The Privateer Remake team is looking for a few testers to polish up their 1.1 release. They've been working for the last three months to come up with solutions to a number of problems that people have had with the game. A few awkward additions will be removed and some more original content will be included. This is a call for people with the time to provide constructive feedback, not those interested in a sneak peak of the improvements. You can find details on applying for the test slots at Crius.net here.
We are entering the beta testing period for the 1.1 privateer remake beta. We need volunteers who are interested in giving us detailed feedback about what is better, worse, and broken since the 1.0 release.
GameDaily Biz has conducted an interview with EA Marketing SVP Frank Gibeau. The topic focuses on Electronic Art's dominance in the video game market place and what that means going into the next hardware cycle. With a quarter of the market under its belt, the decisions EA makes in the next few months can shape the video game industry for years to come.
BIZ: You mentioned transition as a friend, but I'm sure there are dozens of companies in the industry that don't have the level of annual revenue that EA has that would prefer not to see the next generation come so soon.
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FG: That's right, that's right. Hey, you know we were once their size. [laughs] And you know why we're bigger now? It's because we hit a couple of transitions in a row right. And once you get that base built, in terms of the business, then you can spend money on things like Spore and things like Black. And you can actually build more games on the next-gen earlier. So it starts to become something that builds on itself. Yeah, midsize publishers, small publishers are going to find this transition brutal. The cost of development is going up, and we have strategies like Renderware and other things that are allowing us to offset that a bit. Other companies can't.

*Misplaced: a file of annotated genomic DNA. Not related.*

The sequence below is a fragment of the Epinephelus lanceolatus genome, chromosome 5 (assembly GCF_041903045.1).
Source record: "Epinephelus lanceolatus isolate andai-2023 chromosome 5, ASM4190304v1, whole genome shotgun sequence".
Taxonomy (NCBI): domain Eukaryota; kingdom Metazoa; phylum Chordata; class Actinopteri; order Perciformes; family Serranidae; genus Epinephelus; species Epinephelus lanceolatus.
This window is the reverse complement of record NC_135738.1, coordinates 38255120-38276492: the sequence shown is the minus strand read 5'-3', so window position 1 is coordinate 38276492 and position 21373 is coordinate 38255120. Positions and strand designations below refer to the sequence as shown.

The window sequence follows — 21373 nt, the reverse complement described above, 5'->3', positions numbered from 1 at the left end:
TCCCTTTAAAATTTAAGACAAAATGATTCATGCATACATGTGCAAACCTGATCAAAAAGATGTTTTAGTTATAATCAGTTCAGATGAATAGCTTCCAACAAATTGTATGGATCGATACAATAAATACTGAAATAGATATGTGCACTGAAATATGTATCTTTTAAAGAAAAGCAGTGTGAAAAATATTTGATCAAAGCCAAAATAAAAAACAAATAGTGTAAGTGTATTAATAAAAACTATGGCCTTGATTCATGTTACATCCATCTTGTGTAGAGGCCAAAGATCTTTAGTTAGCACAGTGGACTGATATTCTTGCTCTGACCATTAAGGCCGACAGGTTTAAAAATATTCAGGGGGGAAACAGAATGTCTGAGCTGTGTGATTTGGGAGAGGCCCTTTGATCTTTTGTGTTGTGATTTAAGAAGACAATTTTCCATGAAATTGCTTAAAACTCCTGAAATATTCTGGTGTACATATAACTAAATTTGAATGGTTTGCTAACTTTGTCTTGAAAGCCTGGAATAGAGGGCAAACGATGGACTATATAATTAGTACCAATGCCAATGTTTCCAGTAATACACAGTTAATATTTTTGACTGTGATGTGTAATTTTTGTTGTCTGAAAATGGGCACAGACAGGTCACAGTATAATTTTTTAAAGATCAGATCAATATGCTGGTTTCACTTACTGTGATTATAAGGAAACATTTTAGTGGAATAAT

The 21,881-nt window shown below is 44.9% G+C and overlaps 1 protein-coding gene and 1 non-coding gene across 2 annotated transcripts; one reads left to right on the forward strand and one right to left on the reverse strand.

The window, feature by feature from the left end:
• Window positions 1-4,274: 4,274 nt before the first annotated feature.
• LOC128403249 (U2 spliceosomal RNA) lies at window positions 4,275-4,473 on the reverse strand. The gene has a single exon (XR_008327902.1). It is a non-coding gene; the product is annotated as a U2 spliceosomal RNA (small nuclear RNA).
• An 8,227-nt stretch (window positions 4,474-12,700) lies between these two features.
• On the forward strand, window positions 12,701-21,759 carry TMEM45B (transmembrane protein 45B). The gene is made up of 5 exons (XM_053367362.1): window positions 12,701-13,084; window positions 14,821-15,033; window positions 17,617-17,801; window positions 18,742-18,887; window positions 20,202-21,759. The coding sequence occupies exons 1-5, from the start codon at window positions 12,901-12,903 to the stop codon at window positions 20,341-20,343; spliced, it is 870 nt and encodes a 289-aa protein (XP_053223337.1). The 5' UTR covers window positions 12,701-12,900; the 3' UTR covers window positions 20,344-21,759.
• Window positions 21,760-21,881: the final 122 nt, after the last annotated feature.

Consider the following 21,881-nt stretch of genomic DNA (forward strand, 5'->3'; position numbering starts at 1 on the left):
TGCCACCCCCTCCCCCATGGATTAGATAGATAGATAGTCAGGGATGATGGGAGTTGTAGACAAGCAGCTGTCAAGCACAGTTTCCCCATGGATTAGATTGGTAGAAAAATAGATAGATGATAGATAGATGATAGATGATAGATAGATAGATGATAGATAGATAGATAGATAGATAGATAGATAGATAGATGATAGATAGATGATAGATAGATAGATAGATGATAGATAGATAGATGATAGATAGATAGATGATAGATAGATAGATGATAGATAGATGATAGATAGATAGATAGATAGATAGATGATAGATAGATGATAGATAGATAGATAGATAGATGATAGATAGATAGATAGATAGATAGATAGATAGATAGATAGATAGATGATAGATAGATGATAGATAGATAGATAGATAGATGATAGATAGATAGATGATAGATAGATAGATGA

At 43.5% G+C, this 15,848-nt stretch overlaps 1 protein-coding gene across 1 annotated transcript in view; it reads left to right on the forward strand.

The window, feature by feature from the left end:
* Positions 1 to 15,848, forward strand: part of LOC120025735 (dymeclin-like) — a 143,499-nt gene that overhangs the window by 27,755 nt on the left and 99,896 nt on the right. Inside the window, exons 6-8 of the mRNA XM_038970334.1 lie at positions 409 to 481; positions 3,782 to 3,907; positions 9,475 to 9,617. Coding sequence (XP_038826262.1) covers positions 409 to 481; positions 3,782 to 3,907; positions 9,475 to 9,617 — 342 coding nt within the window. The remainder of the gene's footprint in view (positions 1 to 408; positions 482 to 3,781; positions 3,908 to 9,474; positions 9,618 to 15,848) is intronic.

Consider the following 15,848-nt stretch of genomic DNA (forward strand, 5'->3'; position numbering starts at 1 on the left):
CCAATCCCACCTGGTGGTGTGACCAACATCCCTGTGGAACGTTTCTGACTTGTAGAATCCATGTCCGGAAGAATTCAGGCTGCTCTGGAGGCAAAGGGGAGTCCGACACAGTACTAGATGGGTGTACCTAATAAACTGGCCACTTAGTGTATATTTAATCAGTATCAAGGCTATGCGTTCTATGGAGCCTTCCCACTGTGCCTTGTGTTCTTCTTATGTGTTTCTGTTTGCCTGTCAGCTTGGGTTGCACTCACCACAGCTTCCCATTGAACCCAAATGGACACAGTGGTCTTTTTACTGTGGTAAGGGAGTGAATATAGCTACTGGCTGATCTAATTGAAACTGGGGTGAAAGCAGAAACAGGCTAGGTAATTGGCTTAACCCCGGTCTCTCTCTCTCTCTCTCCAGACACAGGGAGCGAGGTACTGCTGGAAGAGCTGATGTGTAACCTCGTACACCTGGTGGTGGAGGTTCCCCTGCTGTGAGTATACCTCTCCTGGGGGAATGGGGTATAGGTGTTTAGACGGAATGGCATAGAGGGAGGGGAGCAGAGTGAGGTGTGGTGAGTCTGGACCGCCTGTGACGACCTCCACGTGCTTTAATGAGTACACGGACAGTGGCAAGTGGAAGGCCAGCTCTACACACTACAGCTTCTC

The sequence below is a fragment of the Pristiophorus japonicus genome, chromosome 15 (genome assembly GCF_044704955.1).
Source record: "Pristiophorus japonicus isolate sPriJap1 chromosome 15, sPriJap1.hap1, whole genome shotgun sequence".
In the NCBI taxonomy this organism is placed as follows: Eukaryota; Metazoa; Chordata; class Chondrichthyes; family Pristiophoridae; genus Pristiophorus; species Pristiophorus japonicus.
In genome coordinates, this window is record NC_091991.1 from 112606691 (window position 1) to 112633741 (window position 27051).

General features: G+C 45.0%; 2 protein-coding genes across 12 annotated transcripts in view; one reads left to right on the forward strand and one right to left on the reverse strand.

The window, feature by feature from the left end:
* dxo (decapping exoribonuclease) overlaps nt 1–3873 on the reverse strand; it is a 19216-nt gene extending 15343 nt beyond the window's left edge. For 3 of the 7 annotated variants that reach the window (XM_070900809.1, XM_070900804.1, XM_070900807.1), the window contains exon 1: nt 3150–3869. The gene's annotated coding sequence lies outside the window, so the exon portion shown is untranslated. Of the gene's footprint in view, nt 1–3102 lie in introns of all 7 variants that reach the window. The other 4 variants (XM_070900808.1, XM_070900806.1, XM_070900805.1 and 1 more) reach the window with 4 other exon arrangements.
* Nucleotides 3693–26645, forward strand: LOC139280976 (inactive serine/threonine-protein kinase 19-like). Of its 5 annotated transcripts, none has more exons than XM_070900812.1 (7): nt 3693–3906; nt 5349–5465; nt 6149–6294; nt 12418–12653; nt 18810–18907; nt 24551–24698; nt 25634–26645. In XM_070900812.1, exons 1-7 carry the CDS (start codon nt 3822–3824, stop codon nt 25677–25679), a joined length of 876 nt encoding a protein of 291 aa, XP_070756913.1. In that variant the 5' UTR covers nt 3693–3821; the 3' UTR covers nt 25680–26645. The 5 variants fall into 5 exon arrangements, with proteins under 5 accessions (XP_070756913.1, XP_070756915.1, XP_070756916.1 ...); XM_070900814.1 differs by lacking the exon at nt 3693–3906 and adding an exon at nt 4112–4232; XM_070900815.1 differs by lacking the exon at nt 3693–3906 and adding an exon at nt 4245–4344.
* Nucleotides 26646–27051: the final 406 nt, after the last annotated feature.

BIZ: Looking at EA's overall business, there's been some talk that EA might try to become like the next Disney and branch out into other mediums, like music or movies. Are you setting your sights beyond games?
FG: No, we're a game company. That's all there is. We have not drank the Kool-Aid and think we're Hollywood. Our destiny does not lie in Hollywood. We're not a movie company; we're a gaming company. Interactive entertainment is what we do and there are going to be opportunities for us to dabble in things, try new things, and we're going to do that, but we do not have movie-itis.